My Review of ‘Scarlet Street’ (1945)

This has never been one of my favorites of the film noir canon. However, given the chance to watch it again on TCM, I’ll grant you the movie hits all the right noirish notes.

Our anti-hero is named (interestingly) Christopher Cross. Chris Cross. Hmm. Suggests someone trying to pull the old switcheroo, which he kinda does, but I don’t want to reveal spoilers talk about that.

Edward G. Robinson plays an absolute wretch easy-going clerk who handles money for some company or other (is he an accountant? I guess), whose home life is simply hell. His wife is a constant and loud nag, who I would have gladly slugged ages ago and he’s an artist at heart. His paintings are, I guess, “raw” or “primitive” or words to that effect, because he paints what he feels and he lacks perspective. Or at least, his paintings do. (Right, it’s a metaphor. Yeah, yeah, yeah.)

“Damn, woman. Makes me paint in the bathroom.” (Image via Cocosse | Journal)

Okay, we have an unhappily married, sensitive  artist who works as an accountant (maybe) and gets a gold pocket watch out of the deal. He has a steady job, if not a great home life. One that appears to be known to at least one other man he works with. And there’s this whole conversation they have when the Missus is out of the room. It reveals so much, including: 1) the notion of marriage as a trap for the unwary and 2) the idea that domestic abuse (particularly of men) is just tolerated with a kind of odd bemusement.

“I got the gold watch, but where’s the girl?” (Image via YouTube)

Anyway, as Chris walks home after the party where he gets the gold watch, he intervenes when it appears that a random woman he crosses paths with seems to be attacked by a random man. And, after Chris plays White Knight to this “lady,” one thing leads to another as they do in these movies, and it’s next stop, Seduction City.

“Yeah, ya wanna file a complaint, lady?” ( Image via Film Noir Blonde)

They exchange a bit of small talk that amounts to this:

Let’s see. You live in Greenwich Village, right? You must be an artist.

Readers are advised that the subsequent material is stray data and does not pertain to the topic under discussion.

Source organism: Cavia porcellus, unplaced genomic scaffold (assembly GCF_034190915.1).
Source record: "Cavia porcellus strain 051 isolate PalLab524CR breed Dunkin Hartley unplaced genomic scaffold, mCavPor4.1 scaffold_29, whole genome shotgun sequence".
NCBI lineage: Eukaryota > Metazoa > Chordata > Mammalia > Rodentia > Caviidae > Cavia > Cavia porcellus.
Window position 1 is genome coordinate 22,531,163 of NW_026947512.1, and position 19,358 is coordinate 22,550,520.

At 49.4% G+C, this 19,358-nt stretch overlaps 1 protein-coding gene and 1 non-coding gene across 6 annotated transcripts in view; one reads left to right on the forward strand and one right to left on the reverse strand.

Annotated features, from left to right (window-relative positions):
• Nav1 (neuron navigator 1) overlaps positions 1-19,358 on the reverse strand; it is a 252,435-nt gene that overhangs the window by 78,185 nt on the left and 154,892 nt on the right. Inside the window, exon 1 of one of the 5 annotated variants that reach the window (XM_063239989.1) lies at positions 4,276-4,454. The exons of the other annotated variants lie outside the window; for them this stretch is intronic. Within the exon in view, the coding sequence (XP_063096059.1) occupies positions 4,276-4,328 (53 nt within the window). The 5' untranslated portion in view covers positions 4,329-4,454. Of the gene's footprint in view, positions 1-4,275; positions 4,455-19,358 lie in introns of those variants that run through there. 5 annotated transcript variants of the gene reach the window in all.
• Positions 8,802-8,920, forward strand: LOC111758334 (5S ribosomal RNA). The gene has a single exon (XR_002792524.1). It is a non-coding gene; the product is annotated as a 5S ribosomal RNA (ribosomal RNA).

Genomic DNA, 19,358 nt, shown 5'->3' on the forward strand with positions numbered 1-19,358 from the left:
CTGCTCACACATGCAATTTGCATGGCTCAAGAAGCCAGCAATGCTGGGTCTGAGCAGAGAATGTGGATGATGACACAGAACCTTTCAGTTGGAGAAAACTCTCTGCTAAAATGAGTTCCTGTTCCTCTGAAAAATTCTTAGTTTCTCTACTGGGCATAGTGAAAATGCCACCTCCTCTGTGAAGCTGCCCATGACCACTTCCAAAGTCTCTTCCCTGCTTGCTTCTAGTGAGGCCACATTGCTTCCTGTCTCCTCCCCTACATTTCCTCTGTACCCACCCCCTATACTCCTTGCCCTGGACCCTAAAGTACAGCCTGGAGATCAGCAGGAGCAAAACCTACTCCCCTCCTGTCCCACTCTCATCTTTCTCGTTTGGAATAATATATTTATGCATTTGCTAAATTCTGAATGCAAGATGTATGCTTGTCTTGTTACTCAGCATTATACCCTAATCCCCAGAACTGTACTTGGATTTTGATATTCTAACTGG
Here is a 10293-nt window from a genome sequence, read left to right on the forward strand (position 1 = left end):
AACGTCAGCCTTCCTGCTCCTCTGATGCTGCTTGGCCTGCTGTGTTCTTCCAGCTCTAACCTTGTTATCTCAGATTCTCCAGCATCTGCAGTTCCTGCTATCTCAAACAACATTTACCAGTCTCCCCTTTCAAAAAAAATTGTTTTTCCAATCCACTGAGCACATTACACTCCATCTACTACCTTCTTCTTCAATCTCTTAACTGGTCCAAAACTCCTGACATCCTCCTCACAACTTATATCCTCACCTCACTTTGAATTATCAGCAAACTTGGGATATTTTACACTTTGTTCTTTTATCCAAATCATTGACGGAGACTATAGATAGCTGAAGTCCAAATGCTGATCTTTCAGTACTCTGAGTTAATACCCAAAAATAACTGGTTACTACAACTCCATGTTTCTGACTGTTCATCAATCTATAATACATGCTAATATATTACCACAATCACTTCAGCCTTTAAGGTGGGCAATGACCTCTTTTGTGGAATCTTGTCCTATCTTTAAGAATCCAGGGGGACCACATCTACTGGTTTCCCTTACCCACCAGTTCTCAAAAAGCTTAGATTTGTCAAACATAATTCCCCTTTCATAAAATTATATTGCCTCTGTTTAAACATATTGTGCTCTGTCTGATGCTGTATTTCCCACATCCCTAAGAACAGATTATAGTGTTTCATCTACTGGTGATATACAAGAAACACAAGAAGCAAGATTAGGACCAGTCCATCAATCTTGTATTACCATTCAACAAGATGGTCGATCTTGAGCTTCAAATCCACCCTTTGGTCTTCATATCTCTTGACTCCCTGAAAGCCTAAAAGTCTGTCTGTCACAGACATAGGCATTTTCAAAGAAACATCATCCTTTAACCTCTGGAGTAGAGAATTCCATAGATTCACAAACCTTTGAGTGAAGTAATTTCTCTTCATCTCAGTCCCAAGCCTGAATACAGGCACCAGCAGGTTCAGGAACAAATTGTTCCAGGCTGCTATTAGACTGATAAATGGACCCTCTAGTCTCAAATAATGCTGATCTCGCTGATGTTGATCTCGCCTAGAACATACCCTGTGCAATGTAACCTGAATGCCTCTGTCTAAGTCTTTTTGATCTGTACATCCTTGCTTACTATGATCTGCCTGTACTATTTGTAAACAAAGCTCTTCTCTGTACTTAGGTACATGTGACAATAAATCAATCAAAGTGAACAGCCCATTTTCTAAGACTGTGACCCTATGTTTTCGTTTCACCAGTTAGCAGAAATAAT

Yeah. Sure. Right.

(eyes his gold pocket watch)
Art is so expensive. You get paid a lot for your paintings?

Oh, no. Not really. No.

Well, you have that nice … never mind. Want to get a drink?


Okay, so one thing leads to another and his nagging shrew of a wife wants him to move his stinking paintings out of their apartment, because he’s stinking up the place with them. So, imagine his joy at being able to set up a … whatta ya call it? … A bachelor pad? A crib? A pied-à-terre? … Whatever it is, he’s setting it up for himself and the woman he’s come to love. Her name is Kitty, BTW, (played by Joan Bennett, BTW) and she comes (to use a worn cliche) with claws.

“Peel me a grape, gramps.” (Image via 4 Star Films)

But Kitty doesn’t even begin to like Chris. In fact, she finds him repulsive, but is totally in love with the man who was slapping her around when Chris entered the scenario. At first, I figured he was a pimp and she was a whore street walker. I suspect that was implied, but I don’t really know. Anyway, this man named Johnny (and played by Dan Duryea) keeps lurking in the background, much to Chris’s dismay.

“Oh, for cat’s sake, babe.” (Image via Pinterest)

I won’t tell you what happens. But all sorts of switcheroos take place. And there’s a murder, eventually. And it looks like our anti-hero will come out of it unscathed. But he is most definitely scathed.

Also, this is basically a Bizarro World an alternate version of The Woman in the Window, in which the plot’s turned inside out (and possibly reversed). The same three actors named above are in both.

It’s the woman in the window! (Image via Journeys in Darkness and Light)

It’s ending is a complete reversal of The Woman in Window. It’s everything you’d expect from noir: everyone gets screwed in the end.

I’d add a half-star, if someone had gagged that annoying wife of his. Or, at least, told her to STFU.

This trailer reveals major spoilers, IMHO.

* * *

Directed by Fritz Lang
Produced by Walter Wanger and Fritz Lang
Screenplay by Dudley Nichols (based on the novel and play Le Chienne by Georges de La Fouchardière (novel) and André Mouézy-Éon (play))

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4 Responses to My Review of ‘Scarlet Street’ (1945)

  1. geelw says:

    if you haven’t seen it yet, Jean Renoir’s La Chienne (1931) which was remade as Scarlet Street, is a bit bleaker on a few fronts, especially as it had some real life tragedy after the film was shot

    Liked by 1 person

  2. I haven’t actually seen this one, although (if memory serves correctly) I have used a few stills from the movie with my Past Imperfect series. But apparently I must peruse this one at some point, as I’m intrigued with the “directed by Fritz Lang” angle. Lang made some terrific movies, but he also made some crap, and I’m curious as to where this one lands on the spectrum….

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